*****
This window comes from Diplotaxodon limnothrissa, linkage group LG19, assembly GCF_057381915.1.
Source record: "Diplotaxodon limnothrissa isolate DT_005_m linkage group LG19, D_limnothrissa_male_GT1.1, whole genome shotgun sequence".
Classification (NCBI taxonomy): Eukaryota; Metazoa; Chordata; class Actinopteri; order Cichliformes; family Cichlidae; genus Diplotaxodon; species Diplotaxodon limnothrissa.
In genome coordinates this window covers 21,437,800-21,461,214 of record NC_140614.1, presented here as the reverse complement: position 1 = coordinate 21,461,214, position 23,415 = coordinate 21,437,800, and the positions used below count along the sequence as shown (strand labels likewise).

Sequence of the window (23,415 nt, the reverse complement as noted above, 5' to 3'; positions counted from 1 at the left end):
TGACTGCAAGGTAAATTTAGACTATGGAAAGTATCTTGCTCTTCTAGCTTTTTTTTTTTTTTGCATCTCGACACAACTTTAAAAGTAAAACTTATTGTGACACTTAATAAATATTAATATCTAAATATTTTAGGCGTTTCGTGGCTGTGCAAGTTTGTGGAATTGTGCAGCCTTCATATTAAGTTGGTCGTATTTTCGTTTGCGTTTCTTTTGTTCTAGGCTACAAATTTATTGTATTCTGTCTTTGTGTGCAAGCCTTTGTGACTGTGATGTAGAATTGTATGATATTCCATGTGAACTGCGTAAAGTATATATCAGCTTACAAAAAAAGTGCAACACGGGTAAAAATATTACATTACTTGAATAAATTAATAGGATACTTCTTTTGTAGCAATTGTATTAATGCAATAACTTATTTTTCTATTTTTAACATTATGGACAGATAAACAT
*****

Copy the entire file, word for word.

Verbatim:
This window comes from Diplotaxodon limnothrissa, linkage group LG19, assembly GCF_057381915.1.
Source record: "Diplotaxodon limnothrissa isolate DT_005_m linkage group LG19, D_limnothrissa_male_GT1.1, whole genome shotgun sequence".
Classification (NCBI taxonomy): Eukaryota; Metazoa; Chordata; class Actinopteri; order Cichliformes; family Cichlidae; genus Diplotaxodon; species Diplotaxodon limnothrissa.
In genome coordinates this window covers 21,437,800-21,461,214 of record NC_140614.1, presented here as the reverse complement: position 1 = coordinate 21,461,214, position 23,415 = coordinate 21,437,800, and the positions used below count along the sequence as shown (strand labels likewise).

Sequence of the window (23,415 nt, the reverse complement as noted above, 5' to 3'; positions counted from 1 at the left end):
TGACTGCAAGGTAAATTTAGACTATGGAAAGTATCTTGCTCTTCTAGCTTTTTTTTTTTTTTGCATCTCGACACAACTTTAAAAGTAAAACTTATTGTGACACTTAATAAATATTAATATCTAAATATTTTAGGCGTTTCGTGGCTGTGCAAGTTTGTGGAATTGTGCAGCCTTCATATTAAGTTGGTCGTATTTTCGTTTGCGTTTCTTTTGTTCTAGGCTACAAATTTATTGTATTCTGTCTTTGTGTGCAAGCCTTTGTGACTGTGATGTAGAATTGTATGATATTCCATGTGAACTGCGTAAAGTATATATCAGCTTACAAAAAAAGTGCAACACGGGTAAAAATATTACATTACTTGAATAAATTAATAGGATACTTCTTTTGTAGCAATTGTATTAATGCAATAACTTATTTTTCTATTTTTAACATTATGGACAGATAAACAT